THINGS WE FEAR
by Glenn Rolfe
Summer has just begun, and fear is in season.
School’s out, and the faculty at Fairington Elementary School are free for the summer. Emily Young can’t deny her attraction to Aaron Jackson, the Ed Tech from her classroom, but she’s afraid of being hurt again. Meanwhile, Aaron is determined not to let his phobia of drowning prevent him from enjoying the sun and the sand of Maine’s best beach town.
But they’re about to learn real fear. Fairington is home to a monster. Phys Ed teacher Matt
Holmes has more to offer the ladies than a perfect smile. He’s a killer and he’s got his sights set on Emily.
Who at Fairington will conquer their fears? And who will fall to a psychopath’s hellbent rage?
Gef: Where did the idea for Things We Fear come from?
Glenn: Don D’Auria asked for novellas for the Childhood Fears anthology Samhain put out last year. I was too busy at the time, but then I thought back to when I was a kid and how much I feared drowning. As I started writing it, more characters came in, each with their own fears or insecurities. They were all adults, so I decided it wouldn’t work for the project that Don was working on. I finished working on a different project and then went back and finished Things We Fear.
Gef: When it comes to writing a novella, how big a consideration is pacing compared to other aspects?
Glenn: There’s no time for deep side treks into character’s pasts. You need to keep to the narrative and keep the story moving forward. At the same time, you have to flesh out the characters enough to make people care. That’s the tricky part. You’re going to upset somebody somewhere with the streamlined approach, but I think in a novella, readers (most anyway) understand the situation and forgive you for not giving us the protagonists childhood and work history.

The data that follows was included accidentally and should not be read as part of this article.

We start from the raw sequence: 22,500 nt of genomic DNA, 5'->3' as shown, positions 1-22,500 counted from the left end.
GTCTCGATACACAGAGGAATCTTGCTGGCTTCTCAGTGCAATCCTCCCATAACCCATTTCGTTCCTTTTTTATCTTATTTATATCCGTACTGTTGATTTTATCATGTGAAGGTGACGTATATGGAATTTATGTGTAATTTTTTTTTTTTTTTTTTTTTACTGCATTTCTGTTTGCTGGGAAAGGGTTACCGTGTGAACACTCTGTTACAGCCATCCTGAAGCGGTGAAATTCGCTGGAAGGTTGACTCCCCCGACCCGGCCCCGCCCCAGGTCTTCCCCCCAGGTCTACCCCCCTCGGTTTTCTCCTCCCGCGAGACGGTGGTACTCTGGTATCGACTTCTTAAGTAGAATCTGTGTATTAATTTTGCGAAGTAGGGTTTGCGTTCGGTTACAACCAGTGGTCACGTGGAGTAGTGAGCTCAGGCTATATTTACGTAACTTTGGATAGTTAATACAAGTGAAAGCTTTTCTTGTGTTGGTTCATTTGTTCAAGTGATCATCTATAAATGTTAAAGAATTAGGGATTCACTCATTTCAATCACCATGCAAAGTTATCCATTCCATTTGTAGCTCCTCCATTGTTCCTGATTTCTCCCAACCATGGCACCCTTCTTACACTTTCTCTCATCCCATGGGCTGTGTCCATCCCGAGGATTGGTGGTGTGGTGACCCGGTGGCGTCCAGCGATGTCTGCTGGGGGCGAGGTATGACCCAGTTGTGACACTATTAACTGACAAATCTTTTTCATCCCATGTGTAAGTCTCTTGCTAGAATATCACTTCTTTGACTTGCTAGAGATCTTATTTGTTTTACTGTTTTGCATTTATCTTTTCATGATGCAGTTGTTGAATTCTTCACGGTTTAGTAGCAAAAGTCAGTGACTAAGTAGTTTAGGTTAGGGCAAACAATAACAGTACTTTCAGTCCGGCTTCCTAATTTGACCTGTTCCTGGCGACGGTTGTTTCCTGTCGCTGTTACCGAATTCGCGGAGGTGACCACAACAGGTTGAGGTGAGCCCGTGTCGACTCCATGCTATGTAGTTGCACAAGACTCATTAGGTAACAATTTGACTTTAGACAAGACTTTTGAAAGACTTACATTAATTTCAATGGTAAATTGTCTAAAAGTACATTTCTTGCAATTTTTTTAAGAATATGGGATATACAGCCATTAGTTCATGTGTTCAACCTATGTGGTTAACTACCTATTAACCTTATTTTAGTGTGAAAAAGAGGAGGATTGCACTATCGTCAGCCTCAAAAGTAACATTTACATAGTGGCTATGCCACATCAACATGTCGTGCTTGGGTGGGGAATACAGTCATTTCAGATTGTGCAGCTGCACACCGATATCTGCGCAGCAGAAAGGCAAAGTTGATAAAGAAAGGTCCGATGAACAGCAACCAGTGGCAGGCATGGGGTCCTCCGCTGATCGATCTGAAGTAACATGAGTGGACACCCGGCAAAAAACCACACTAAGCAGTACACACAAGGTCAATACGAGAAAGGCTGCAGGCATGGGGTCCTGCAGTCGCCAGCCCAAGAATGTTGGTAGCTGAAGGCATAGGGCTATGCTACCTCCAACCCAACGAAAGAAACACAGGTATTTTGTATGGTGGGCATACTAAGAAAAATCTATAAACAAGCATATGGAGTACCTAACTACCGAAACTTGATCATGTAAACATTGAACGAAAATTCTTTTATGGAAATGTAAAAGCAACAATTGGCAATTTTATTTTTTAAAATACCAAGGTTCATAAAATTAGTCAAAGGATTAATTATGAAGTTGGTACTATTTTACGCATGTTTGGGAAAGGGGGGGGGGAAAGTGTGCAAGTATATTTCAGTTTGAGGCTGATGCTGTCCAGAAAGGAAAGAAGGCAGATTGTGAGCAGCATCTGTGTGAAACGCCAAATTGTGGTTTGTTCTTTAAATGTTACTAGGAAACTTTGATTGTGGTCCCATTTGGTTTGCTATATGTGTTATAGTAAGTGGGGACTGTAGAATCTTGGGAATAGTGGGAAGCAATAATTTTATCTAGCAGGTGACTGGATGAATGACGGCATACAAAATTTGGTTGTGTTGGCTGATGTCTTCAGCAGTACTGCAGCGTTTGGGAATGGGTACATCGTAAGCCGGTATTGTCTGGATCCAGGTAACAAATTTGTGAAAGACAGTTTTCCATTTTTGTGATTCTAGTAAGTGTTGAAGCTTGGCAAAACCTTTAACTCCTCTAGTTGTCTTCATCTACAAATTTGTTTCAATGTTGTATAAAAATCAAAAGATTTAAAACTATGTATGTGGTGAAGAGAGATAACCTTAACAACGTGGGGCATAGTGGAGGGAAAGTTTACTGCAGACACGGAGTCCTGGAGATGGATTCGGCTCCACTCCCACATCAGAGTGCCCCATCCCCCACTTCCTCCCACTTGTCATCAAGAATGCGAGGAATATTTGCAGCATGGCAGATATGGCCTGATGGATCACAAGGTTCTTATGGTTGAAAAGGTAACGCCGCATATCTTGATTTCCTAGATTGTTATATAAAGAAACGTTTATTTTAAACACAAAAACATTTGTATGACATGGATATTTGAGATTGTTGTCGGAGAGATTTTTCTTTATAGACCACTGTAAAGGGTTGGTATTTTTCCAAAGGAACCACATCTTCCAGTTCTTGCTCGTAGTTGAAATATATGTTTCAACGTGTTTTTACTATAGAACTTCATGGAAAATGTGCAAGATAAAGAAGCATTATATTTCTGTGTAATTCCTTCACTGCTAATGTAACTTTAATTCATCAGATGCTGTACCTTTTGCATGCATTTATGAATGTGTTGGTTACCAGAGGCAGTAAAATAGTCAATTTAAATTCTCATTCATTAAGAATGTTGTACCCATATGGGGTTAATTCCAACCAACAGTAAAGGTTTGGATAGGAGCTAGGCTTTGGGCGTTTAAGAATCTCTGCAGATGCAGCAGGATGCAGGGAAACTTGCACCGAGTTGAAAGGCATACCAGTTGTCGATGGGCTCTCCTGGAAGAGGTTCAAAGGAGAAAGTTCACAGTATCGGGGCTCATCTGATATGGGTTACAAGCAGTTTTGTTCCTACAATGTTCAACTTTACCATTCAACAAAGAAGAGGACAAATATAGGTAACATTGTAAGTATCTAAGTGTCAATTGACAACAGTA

Gef: Where it's more expansive than a short story and more condensed than a novel, how does the novella length suit you?
Glenn: I love it. I feel like I can’t write short stories anymore. I feel like these are my short stories now. I feel like I’m definitely taking a harder look at my novels. I’m starting to get comfortable in what I do and can’t wait to push myself and see what else I can do. There’s much, much more improvement waiting.
Gef: Now this time around you've got a tale probably closer to the thriller genre than the horror genre. Do you make a distinction between the two? What was it about this book, if anything, that you approached differently from the previous titles?
Glenn: I don’t plot. That leaves my stories wide open to take me where they want to go. I didn’t sit down and say this is going to be a thriller-that’s just where it took me. That being said, there’s definitely a difference. In a thriller, you have to get people to the edge of their seat and try to keep them there as much as possible. They have to care about the people involved. I think the difference with horror is that the readers goes from this intense worry to being all out terrified. For Things We Fear, I wondered myself while writing it if it was going to have a real monster. I had Aaron’s nightmarish vision, but then I found Matt. The human monster took the lead. After reading a batch of Jack Ketchum books (most recently, Red and Cover) which are more thriller than horror, following Matt felt like the right move. And it was.